I left the woods and drove aimlessly on Lamar in gloomier spirits and then pulled into the parking lot of McBride's Gun Shop. I toured the store, gazing at the guns and the taxidermy on the walls and the salesmen behind the counters. In a backroom, I found a bumper sticker that read I Heart Explosives next to an old t.v. set and some western memorabilia, and when I asked a clerk if I could take a picture, she directed me to speak to Mr. McBride himself.

Standing outside Mr. McBride's office, I felt like an overgrown tomboy whose awkwardness and discontent was all too visible on the surface, and considered how best to express this request to him. Mr. McBride was dressed in a pale suit and looked like a man's man who smokes cigars and hunts and knows how to manage money, and I told him I was interested in photographing some cowboy stuff in his backroom.

Mr. McBride sent an assistant to escort me to see precisely what it was that I wanted to photograph, and when I showed him, among other things, the bumper-sticker, he said, "Well, I can just give you one of these." I told him that wasn't quite what I had in mind, and I could hear myself faltering to explain what my intentions were. He said, "This doesn't make any sense ...," and I let it go, perhaps he's right, and left the shop in a deeper depression.

Frustration seething in my neck, I drove back down Lamar and got on Highway 290 towards Johnson City. I spotted Red's Indoor Range at the side of the road and figured I'd try my luck there. I was surprised when the clerk said it was no problem if I wanted to take a picture of a target.

The clerk trailed after me in the shooting range because I had wandered in without ear protection and might have staggered out deaf, which would have been a steep price to pay for a photograph, especially for one of which I was skeptical. While I shot the target, two large Texan men stood nearby firing guns, and their shots sounded like the underwater crunch of metal I recall from car accidents. I could feel the sound pass through my body, merging with my own dark energy, and wondered if this was satisfying somehow ... did I get this out of my system?

Wednesday, January 9, 2008

Barry Stone

Checking for Loose Limbs, Austin, TX, 10.14.2007
copyright Barry Stone

Barry Stone
Highway 71 Revisited
Klaus Von Nichtssagend Gallery
438 Union Avenue at Metropolitan

January 11 - February 10, 2008
Opening Reception: Friday, January 11, 7-9pm
Artist's Talk: Sunday, January 13, 12-1pm

Coming up on Friday is the opening of Highway 71 Revisited, the second solo exhibition of a friend and former colleague at the ICP, Barry Stone. Barry and his family moved to Texas in August for a teaching position at The University of Texas in San Marcos, and after Christmas, I got a chance to drop in on their new home and get a sneak preview of prints for his exhibition.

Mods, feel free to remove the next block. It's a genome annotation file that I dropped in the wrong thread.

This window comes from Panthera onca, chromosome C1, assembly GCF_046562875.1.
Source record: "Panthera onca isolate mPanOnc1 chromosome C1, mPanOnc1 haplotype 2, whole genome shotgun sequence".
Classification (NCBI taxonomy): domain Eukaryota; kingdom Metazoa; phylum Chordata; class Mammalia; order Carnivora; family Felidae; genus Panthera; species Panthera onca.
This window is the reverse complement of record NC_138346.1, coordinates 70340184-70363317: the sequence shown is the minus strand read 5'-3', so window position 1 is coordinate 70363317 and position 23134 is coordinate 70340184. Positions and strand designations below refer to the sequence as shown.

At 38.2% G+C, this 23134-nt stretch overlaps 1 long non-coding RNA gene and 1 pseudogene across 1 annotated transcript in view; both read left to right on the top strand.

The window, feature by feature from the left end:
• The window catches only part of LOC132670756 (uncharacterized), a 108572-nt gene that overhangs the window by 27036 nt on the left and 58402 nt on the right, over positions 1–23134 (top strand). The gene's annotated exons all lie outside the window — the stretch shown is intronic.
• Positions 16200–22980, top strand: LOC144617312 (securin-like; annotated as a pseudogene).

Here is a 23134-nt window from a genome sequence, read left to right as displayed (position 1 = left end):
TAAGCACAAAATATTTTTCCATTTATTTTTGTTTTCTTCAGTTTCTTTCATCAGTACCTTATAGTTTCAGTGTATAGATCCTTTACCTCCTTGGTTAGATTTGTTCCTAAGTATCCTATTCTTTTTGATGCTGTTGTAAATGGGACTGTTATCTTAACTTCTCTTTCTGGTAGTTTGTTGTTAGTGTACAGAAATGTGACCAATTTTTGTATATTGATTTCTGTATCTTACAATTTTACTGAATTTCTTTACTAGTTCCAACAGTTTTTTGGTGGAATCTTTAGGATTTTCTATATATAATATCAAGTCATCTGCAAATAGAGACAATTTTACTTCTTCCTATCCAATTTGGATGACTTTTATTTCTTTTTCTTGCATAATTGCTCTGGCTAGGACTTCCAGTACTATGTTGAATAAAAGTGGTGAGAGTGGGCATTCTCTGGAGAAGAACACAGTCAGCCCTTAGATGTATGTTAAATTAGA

For nearly two years, I have been watching Barry's work unfold through his Weekly Picture Archive. And if I were to try to identify what makes his work so captivating, the very first thing that comes to mind is his value system - his love and devotion to his wife, his daughter, and the environments and moments that make up their daily lives. With understated humor, sensitivity and visual poetry, Barry has examined the experiences of a family living in Greenpoint, and then returning to Texas, where Barry was born and raised.

Barry's recent images describe a place this is both surreal and melancholy. A place where trees and skies are sublime and haunting, where people pause under highways, and where a galaxy emerges from flour spilled on a kitchen floor. His images resonate from an attentiveness to uncanny details in the everyday and create a personal narrative that is curious and moving.

Saturday, January 5, 2008


One of my favorite art spaces in downtown Austin is the Arthouse at the Jones Center in a stylishly contemporized building on Congress Ave. which was once a movie theatre and then later a Lerners department store. The current exhibition by Florian Swanson, a Berlin-based conceptual artist, is a temporary and site specific installation which transforms the structure of the center through the absence of art objects and the use of lighting to call attention to the structure and history of the building. When I described the exhibition to my sister-in-law, she laughed and gave me one of those quizzical looks ... so-this-is-what-they-call-art?

After I had previously visited the Arthouse in August, I wrote on my blog about the New American Talent: The Twenty-Second Exhibition, including photography by Sam Gerazi and paintings by Kim Owens. This year's New American Talent 23 is a national all media competition open to artists living and working in the United States. The deadline to submit entries for consideration is January 28, and accepted work will be shown at the Arthouse from June-August and then travel to venues in Texas from fall 2008 through summer 2010.

For more information about submitting work, go to New American Talent 23.